When It Is Time to Speak UP

When should we get involved in the political discussions in our country? Should moms and grandmas be activists? The book of Peter offers instruction:

Make the Master proud of you by being good citizens. Respect the authorities, whatever their level; they are God’s emissaries for keeping order. It is God’s will that by doing good, you might cure the ignorance of fools who think you are a danger to society. Exercise your freedom by serving God, not by breaking the rules. Treat everyone you meet with dignity. Love your spiritual family. Revere God. Respect the government. 1 Peter 2: 13-17 MSG

For a number of years I have participated in the March for Life to express my support for all human life. It has been a positive experience; I have met people that share my concern. Another way that we peacefully express concerns is through letters, e-mails and phone calls to our legislators. 

Three years ago I participated in a seminar with the group, Women Speak for Themselves. A young woman who had worked on staff for a congressman told us that letters and e-mails matter. They have an impact.

When we have a concern it is important to become educated on the topic. After doing our homework we can clearly state our position with facts to back it up. Today there is a hearing scheduled on the measles outbreak and the status of vaccines. The commissioner of the FDA has suggested having the federal government mandate vaccines, doing away with exemptions.

A young woman has openly shared a letter that she wrote. Here is a portion:

I am writing to you out of concern for threats to our medical freedom and our ability to choose what goes into our bodies and the bodies of our children. Are you aware that since January 1, 2019, over $72,657,067 has been spent on vaccine injury/death? You can confirm this with the Government Vaccine Adverse Event Reporting System (VAERS) managed by the Centers for Disease Control and Prevention (CDC) and the U.S. Food and Drug Administration (FDA).

Just like any medical procedure, vaccines offer both significant risk and reward. Deciding on a procedure while weighing the risk versus reward is a matter of personal opinion based on each individual’s own health situation, personal values, and fears. We must protect that choice instead of falsely portraying vaccine efficacy and value as one-sided with only rewards and without significant risk.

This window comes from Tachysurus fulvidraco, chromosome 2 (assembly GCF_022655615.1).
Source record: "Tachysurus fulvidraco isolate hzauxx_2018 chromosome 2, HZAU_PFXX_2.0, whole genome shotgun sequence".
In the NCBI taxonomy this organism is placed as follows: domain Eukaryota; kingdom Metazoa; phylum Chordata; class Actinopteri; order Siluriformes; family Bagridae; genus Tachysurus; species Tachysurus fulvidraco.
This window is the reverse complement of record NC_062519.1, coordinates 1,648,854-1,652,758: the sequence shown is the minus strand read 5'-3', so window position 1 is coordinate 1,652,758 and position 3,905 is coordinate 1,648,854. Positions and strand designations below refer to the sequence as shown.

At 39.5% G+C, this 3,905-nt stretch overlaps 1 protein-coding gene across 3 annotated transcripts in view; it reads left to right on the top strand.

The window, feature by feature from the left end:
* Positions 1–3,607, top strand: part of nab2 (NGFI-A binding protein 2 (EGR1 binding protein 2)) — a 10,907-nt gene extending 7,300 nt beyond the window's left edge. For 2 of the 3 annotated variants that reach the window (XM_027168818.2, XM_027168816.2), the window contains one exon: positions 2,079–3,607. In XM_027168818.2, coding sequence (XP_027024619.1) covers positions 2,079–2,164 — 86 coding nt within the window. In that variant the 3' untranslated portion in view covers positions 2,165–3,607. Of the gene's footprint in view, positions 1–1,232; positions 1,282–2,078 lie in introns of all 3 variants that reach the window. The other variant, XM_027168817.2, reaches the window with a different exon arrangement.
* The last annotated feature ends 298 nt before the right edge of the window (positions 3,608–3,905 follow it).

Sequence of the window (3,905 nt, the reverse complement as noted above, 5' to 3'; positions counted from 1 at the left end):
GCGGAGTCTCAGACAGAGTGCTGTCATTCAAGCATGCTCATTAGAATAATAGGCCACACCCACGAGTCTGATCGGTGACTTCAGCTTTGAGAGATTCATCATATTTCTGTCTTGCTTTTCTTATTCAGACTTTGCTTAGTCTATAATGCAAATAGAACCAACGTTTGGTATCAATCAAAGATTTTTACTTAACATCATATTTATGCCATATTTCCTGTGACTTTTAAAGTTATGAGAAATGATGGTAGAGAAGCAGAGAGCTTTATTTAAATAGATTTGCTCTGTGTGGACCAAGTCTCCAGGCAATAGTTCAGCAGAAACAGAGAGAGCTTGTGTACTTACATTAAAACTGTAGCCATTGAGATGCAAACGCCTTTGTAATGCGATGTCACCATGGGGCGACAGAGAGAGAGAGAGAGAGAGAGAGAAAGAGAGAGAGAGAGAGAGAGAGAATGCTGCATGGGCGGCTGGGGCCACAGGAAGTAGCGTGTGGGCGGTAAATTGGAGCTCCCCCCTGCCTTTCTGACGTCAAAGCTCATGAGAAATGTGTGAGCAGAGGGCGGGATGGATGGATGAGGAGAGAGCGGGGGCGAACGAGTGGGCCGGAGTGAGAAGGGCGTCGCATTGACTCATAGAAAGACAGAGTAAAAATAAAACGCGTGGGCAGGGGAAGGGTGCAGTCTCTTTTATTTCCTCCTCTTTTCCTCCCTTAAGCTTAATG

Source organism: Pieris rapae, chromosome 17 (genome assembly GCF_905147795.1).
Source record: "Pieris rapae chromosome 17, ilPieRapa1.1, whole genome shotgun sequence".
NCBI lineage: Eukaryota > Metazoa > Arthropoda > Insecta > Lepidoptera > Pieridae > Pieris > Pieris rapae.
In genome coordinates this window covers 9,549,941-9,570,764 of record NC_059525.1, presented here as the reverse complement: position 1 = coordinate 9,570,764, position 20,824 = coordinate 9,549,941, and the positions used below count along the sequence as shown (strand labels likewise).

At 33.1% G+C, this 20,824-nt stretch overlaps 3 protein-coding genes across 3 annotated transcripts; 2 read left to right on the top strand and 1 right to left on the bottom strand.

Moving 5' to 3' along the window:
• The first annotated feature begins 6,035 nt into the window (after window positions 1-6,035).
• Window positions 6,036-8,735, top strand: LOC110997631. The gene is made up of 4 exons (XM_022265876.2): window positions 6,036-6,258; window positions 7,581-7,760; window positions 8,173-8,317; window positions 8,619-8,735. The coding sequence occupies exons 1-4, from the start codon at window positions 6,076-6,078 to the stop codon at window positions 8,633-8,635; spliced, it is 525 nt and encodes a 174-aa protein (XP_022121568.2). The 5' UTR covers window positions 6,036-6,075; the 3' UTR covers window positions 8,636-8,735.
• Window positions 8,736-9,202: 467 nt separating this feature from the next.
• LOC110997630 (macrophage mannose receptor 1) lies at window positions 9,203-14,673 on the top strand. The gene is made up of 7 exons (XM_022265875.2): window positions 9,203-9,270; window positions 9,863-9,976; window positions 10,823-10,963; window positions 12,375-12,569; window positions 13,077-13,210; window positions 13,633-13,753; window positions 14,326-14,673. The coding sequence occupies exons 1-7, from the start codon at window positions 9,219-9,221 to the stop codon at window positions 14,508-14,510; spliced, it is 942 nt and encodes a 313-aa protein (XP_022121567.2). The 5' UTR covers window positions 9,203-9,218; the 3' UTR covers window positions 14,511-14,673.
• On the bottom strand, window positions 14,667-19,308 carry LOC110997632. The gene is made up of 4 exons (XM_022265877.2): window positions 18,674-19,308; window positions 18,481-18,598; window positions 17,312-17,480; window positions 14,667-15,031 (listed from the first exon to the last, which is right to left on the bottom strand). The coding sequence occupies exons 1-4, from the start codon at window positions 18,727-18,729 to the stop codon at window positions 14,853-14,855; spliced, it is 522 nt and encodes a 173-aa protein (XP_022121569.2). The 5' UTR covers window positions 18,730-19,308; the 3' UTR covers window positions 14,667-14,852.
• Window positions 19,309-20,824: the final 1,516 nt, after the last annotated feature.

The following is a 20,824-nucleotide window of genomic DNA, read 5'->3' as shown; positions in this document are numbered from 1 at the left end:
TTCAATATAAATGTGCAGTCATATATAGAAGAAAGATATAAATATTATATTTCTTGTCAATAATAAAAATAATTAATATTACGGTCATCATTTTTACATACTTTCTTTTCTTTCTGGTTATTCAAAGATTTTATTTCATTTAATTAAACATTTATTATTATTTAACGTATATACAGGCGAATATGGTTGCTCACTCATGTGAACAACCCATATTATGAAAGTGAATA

As a country we face complicated issues. As women we can participate in the discussion, respectfully. Our experiences and perspectives are important.


This post is part of #Write28Days. Click here to see all the posts in the series.

Mothers, Girls and Flowers

As a nurse and mom I follow news about life and health. I am encouraged because New Jersey has a new campaign, Nurture NJ, to improve the health of mothers and their infants. One of the goals is to reduce unnecessary cesarean sections by employing midwives to attend women throughout their labor.

Another move to support life occurred in Ohio. Ohio recently passed a bill to prohibit abortion based on a diagnosis of possible down syndrome in an unborn baby. It was good to see adults with down syndrome testify before legislators.

I enjoy books that point to the value of all life. Hazel Gaynor has written a novel, A Memory of Violets, about the flower girls that worked on the streets of London.

Violets

The book is based on the true story of a philanthropist, John Groom. Mr. Groom organized an orphanage for crippled and disabled girls during the late 1800s. The ragged and destitute girls had been supporting themselves by selling flowers.

Mr. Groom instituted an artificial flower business. The girls employed by Mr. Groom were trained to make artificial flowers. These young women, many of them disabled, produced the flowers for Queen Alexandra’s Rose Day. This is the background of the novel.

We hear about human trafficking in the news. Girls and young women are trapped in a sex trade. It is an evil business. This novel, in contrast, is a story of goodness.